Following the death of her mother, 16-year-old Katie D’Amore is spending the summer tending to the grounds at the home of the famously reclusive Miss Martine. It’s the kind of work Katie’s mother would have appreciated—the quiet pursuit of beauty—and the physical labor is a welcome diversion. She joins a cast of devoted caretakers, working under the guidance of the inscrutable Old Olson, who begin clearing a patch of land for a new gazebo. The project is the latest in a string of orders seemingly handed down by Miss Martine herself—though she was last seen in 1954—that reflect a meticulous and somewhat puzzling need to perpetually reorganize the lush landscape of the vast estate.
In Nothing but Ghosts, acclaimed author Beth Kephart (Undercover and House of Dance) artfully juxtaposes themes of grief and torment with the persistence of beauty. Katie must reconcile herself with the notion that “Things disappear and vanish. That’s the fact. Before you’re ready for them to go, they go, and after that all you can do is keep the idea of them bright inside yourself.”
Spurred by a need to make sense of her own recent loss, Katie becomes compelled to solve the mystery that has shrouded Miss Martine’s withdrawal from society. She begins to delve into the community archives with the assistance of a local librarian, an atypical beauty herself, trying to break through a tangle of riddles and hidden truths.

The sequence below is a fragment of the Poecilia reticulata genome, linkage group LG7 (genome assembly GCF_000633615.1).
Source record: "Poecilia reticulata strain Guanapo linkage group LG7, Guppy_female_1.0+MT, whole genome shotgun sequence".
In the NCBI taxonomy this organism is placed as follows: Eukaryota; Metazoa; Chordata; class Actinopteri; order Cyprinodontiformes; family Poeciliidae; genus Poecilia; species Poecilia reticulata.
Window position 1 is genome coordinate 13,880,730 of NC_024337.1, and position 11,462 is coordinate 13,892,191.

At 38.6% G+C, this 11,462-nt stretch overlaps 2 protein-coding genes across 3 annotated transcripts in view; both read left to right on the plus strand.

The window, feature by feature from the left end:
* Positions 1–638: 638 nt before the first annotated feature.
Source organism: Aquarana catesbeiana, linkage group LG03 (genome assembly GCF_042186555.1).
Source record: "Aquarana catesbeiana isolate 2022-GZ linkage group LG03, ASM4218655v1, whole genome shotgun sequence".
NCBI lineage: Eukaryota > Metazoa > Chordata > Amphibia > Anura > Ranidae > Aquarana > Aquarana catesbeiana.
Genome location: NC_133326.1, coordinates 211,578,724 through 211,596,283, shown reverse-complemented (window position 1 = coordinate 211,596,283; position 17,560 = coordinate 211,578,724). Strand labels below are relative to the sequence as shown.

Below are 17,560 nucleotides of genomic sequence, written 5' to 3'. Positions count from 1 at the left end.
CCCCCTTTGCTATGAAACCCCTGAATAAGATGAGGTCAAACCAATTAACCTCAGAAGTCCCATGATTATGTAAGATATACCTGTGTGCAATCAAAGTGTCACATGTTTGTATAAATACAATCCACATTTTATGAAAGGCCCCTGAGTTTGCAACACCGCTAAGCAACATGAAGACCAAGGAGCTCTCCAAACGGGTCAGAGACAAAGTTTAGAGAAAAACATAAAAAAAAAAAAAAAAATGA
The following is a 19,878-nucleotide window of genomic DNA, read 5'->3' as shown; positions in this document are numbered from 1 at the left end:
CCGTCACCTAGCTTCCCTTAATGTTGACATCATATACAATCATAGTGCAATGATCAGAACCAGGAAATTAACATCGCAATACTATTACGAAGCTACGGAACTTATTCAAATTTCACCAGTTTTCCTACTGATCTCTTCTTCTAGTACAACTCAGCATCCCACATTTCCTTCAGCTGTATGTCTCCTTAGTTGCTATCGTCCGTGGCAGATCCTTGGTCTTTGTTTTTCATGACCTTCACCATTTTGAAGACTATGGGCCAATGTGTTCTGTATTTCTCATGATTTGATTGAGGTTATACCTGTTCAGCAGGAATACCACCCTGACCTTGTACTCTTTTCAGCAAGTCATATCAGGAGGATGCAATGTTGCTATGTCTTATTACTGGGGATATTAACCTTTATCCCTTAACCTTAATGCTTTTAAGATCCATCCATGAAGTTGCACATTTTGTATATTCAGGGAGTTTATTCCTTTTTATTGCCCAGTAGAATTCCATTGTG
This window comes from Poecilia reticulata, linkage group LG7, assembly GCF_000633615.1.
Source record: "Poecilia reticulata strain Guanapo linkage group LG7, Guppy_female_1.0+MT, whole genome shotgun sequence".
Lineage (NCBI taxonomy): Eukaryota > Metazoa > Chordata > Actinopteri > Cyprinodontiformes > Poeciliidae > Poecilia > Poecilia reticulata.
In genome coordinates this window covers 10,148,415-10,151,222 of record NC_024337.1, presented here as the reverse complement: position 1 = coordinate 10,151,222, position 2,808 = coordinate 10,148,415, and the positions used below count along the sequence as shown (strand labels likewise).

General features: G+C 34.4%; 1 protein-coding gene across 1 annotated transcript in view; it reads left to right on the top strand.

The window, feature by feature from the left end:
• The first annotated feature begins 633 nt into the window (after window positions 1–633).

Though confronting her own ghosts, Katie keeps busy through the long, hot summer, dividing her time between the big old house she now shares only with her father, the library where she conducts her research, and Miss Martine’s garden where secrets are being unearthed daily. Meanwhile, Katie’s father is grieving in his own eccentric but even-handed way. He restores paintings for a living and his latest acquisition might just hold an important key.
Beth Kephart’s dazzling new novel is wise and wonderful, certain to be a revelation for young adult readers. As Katie makes a few necessary discoveries, she begins to let love in once again. In doing so, she honors an important promise, “a daughter’s promise: to live my life with my eyes wide open. To honor exuberance, and color.”
Ellen Trachtenberg is the author of A Parent’s Guide to the Best Children’s Literature.